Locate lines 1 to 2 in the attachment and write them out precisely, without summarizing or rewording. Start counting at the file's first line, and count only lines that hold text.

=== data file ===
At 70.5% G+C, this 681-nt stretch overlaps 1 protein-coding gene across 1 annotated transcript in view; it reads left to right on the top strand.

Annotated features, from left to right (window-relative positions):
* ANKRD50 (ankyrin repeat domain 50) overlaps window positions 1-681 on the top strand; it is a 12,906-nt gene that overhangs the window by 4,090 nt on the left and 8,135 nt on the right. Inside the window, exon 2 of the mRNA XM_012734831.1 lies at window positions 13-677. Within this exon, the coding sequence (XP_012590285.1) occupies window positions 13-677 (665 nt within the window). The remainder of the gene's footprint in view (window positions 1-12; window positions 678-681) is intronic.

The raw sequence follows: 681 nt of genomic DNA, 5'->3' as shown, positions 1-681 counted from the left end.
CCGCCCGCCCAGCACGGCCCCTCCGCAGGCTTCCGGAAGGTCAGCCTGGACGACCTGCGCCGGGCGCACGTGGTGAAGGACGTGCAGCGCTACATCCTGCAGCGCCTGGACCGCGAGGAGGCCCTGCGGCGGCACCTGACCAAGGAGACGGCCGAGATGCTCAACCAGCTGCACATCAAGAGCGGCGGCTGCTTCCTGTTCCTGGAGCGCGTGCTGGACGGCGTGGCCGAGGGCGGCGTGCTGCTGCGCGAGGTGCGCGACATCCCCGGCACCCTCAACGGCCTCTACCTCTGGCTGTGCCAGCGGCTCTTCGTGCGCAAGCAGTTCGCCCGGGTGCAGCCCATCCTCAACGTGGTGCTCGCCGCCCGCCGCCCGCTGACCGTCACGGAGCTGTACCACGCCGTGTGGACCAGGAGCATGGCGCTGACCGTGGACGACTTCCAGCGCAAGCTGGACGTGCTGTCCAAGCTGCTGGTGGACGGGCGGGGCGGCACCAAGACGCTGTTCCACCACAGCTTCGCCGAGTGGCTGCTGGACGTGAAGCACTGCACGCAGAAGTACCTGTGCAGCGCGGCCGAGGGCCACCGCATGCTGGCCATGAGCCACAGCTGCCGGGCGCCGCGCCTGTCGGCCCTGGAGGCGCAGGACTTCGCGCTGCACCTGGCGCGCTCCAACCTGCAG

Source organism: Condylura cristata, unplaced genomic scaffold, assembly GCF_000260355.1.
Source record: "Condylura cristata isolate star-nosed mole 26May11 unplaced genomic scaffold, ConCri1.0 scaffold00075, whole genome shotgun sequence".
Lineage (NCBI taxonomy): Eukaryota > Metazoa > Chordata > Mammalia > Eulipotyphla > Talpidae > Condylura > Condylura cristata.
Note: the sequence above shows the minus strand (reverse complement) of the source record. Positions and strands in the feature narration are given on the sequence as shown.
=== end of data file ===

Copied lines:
At 70.5% G+C, this 681-nt stretch overlaps 1 protein-coding gene across 1 annotated transcript in view; it reads left to right on the top strand.

Annotated features, from left to right (window-relative positions):